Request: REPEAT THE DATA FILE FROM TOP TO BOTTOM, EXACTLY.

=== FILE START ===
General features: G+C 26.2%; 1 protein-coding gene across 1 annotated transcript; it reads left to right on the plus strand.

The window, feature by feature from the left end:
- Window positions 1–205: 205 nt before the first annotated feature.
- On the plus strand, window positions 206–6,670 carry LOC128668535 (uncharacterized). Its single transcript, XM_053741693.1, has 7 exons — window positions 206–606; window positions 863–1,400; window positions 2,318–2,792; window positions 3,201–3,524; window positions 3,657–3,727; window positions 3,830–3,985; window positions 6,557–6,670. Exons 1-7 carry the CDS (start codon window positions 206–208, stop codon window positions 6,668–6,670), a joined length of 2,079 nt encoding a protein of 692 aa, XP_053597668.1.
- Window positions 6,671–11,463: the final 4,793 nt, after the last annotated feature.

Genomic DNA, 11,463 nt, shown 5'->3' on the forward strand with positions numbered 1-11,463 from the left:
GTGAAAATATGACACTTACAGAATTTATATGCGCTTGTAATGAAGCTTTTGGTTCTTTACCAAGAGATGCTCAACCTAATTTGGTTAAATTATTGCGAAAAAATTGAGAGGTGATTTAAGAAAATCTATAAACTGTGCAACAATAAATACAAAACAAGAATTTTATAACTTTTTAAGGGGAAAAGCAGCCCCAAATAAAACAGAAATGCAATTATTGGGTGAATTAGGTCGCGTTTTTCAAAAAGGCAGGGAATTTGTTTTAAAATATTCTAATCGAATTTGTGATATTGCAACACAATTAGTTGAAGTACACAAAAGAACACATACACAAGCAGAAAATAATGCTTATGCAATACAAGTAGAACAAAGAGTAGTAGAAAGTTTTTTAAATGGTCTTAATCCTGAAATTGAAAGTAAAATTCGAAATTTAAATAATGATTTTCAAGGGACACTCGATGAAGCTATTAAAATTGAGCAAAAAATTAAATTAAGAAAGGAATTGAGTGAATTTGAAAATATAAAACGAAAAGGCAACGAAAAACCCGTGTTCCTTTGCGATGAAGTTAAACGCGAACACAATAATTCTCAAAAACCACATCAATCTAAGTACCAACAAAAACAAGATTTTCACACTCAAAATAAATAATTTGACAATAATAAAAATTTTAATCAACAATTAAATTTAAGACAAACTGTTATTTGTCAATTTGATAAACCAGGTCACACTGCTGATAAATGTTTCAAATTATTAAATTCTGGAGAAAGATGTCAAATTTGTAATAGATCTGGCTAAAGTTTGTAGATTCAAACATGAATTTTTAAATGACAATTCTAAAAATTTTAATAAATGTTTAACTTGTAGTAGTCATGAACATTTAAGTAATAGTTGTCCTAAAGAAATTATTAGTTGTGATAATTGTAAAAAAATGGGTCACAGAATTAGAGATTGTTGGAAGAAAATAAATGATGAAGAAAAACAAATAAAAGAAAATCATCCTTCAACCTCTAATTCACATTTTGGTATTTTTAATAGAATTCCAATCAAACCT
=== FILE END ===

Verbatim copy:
General features: G+C 26.2%; 1 protein-coding gene across 1 annotated transcript; it reads left to right on the plus strand.

The window, feature by feature from the left end:
- Window positions 1–205: 205 nt before the first annotated feature.
- On the plus strand, window positions 206–6,670 carry LOC128668535 (uncharacterized). Its single transcript, XM_053741693.1, has 7 exons — window positions 206–606; window positions 863–1,400; window positions 2,318–2,792; window positions 3,201–3,524; window positions 3,657–3,727; window positions 3,830–3,985; window positions 6,557–6,670. Exons 1-7 carry the CDS (start codon window positions 206–208, stop codon window positions 6,668–6,670), a joined length of 2,079 nt encoding a protein of 692 aa, XP_053597668.1.
- Window positions 6,671–11,463: the final 4,793 nt, after the last annotated feature.

Genomic DNA, 11,463 nt, shown 5'->3' on the forward strand with positions numbered 1-11,463 from the left:
GTGAAAATATGACACTTACAGAATTTATATGCGCTTGTAATGAAGCTTTTGGTTCTTTACCAAGAGATGCTCAACCTAATTTGGTTAAATTATTGCGAAAAAATTGAGAGGTGATTTAAGAAAATCTATAAACTGTGCAACAATAAATACAAAACAAGAATTTTATAACTTTTTAAGGGGAAAAGCAGCCCCAAATAAAACAGAAATGCAATTATTGGGTGAATTAGGTCGCGTTTTTCAAAAAGGCAGGGAATTTGTTTTAAAATATTCTAATCGAATTTGTGATATTGCAACACAATTAGTTGAAGTACACAAAAGAACACATACACAAGCAGAAAATAATGCTTATGCAATACAAGTAGAACAAAGAGTAGTAGAAAGTTTTTTAAATGGTCTTAATCCTGAAATTGAAAGTAAAATTCGAAATTTAAATAATGATTTTCAAGGGACACTCGATGAAGCTATTAAAATTGAGCAAAAAATTAAATTAAGAAAGGAATTGAGTGAATTTGAAAATATAAAACGAAAAGGCAACGAAAAACCCGTGTTCCTTTGCGATGAAGTTAAACGCGAACACAATAATTCTCAAAAACCACATCAATCTAAGTACCAACAAAAACAAGATTTTCACACTCAAAATAAATAATTTGACAATAATAAAAATTTTAATCAACAATTAAATTTAAGACAAACTGTTATTTGTCAATTTGATAAACCAGGTCACACTGCTGATAAATGTTTCAAATTATTAAATTCTGGAGAAAGATGTCAAATTTGTAATAGATCTGGCTAAAGTTTGTAGATTCAAACATGAATTTTTAAATGACAATTCTAAAAATTTTAATAAATGTTTAACTTGTAGTAGTCATGAACATTTAAGTAATAGTTGTCCTAAAGAAATTATTAGTTGTGATAATTGTAAAAAAATGGGTCACAGAATTAGAGATTGTTGGAAGAAAATAAATGATGAAGAAAAACAAATAAAAGAAAATCATCCTTCAACCTCTAATTCACATTTTGGTATTTTTAATAGAATTCCAATCAAACCT